Beijing cops say getting victims of subway harassment to testify is challenging

By Shan Jie Source:Global Times Published: 2017/8/16 18:33:39

Passengers ride the Beijing subway. Photo: IC

The Wolf Hunting Group, a special Beijing police squad formed to crack down on sexual harassment on the city's subways, has caught 40 suspects and detained 28 since the group being established in June.

However, the group has found it hard to secure convictions as persuading victims to testify is challenging.

"Chinese society has a tradition of criticizing victims. It is essential for society to encourage victims to speak out," Luo Ruixue, a member of the Women Awakening Network, a women's rights group, told the Global Times on Tuesday.

The smell of perverts

"Do you know why we seized you?"

"Because I touched a girl's thigh on the subway."

A suspect was detained by the Wolf Hunting Group of Sihui Police Station on August 11, The Beijing News reported.

Founded on June 16, the squad has caught 40 people suspected of sexual assault on subway and detained 28.

"We must act in order to provide a safe ride and give passengers the secure feeling that they should have in public," Wang Yongchao, vice director of Sihui Police Station, told the press.

"Perverts look no different to normal people in general, but their eyes are different. Their eyes usually glance around and they are alert and diffident," said Liu Xiao (pseudonym), a member of the Wolf Hunting Group.

Liu has been tracking down sexual assaulters for 10 years and says he can recognize them by their "smell."

Each morning, Liu and his colleagues dress in plain clothes and patrol subway platforms.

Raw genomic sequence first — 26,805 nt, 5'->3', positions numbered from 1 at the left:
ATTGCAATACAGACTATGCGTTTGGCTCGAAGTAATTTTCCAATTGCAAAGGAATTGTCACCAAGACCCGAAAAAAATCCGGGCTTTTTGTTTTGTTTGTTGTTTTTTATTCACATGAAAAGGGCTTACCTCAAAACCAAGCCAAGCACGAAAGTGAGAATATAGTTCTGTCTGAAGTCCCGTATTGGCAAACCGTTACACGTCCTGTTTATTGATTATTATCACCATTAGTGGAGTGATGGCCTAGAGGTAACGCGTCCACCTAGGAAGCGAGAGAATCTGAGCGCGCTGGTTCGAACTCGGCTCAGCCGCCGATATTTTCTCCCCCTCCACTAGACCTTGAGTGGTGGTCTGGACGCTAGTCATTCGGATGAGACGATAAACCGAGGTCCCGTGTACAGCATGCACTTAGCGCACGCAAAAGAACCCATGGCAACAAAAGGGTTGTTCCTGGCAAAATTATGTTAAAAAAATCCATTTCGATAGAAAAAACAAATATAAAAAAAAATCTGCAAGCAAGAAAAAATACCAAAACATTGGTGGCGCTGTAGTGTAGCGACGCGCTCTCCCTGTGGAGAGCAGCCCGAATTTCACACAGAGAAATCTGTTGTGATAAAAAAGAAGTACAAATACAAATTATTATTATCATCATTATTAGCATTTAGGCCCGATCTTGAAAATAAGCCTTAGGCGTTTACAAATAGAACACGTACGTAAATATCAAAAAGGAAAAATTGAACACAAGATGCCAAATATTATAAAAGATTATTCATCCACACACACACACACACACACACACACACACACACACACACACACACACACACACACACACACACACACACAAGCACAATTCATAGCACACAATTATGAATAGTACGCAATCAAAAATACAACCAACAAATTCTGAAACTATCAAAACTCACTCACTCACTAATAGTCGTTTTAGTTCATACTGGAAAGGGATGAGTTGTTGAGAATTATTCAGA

"We solve every case we can and catch any pervert we see. In the long term, we hope to build up a reputation," said Wang Cang (pseudonym), a group member.

According to the Beijing News report, lots of women have told their stories of being sexually harassed on Beijing's public transport systems.

Lack of evidence



However, since there is rarely a lot of evidence, it has been difficult to put offenders behind bars.

Officers say that the biggest barrier is the reluctance of victims to cooperate with police investigations.

Wang said that some victims say things like "I'm busy, please do not bother me anymore. You are violating my personal freedom."

Liu said that after he catches molesters on the subway, more than 80 percent of victims refuse to provide evidence, which means the suspects have to be freed.

According to the group's members, harassers share their experience of assaulting women and alert each other to avoid the police. They also have social media groups in which they share themselves experiences and videos of their harassing women, news website thepaper.cn reported.

Unequal genders

"Many of the victims are afraid of being criticized or facing revenge, so they dare not speak out at the time or call the police when harassment happens," Luo said.

A man cut a woman's throat with a knife on a bus in Beijing's suburban Tongzhou district in July after the woman said he was harassed by the man and took a picture of him, China National Radio reported.

Also, China has a tradition of blaming victims, which still occurs in the media and on the Internet, said Luo.

If a victim speaks out or a bystander offers a helping hand, they could find themselves at the center of the case and have their actions discussed by others, but no one wants this, a Beijing subway passenger surnamed Zhang told the Global Times on Tuesday.

"As the genders are not truly equal, the weak ones (usually the females) are not allowed to mention their experience, otherwise it would cause them trouble in maintaining the patriarchal society," Luo noted.

However, according to the Women Awakening Network, speaking out might actually be safer for the victims.

"Detention is serious, but more important is the presence of the police that could deter perverts and encourage victims to fight for their own rights," Luo said.

A positive sign is that society and the police are paying more attention to sexual harassment in the public, and posters have been put up in the subway as well to encourage victims to speak out, Luo said.


Newspaper headline: Policing perverts


Posted in: SOCIETY

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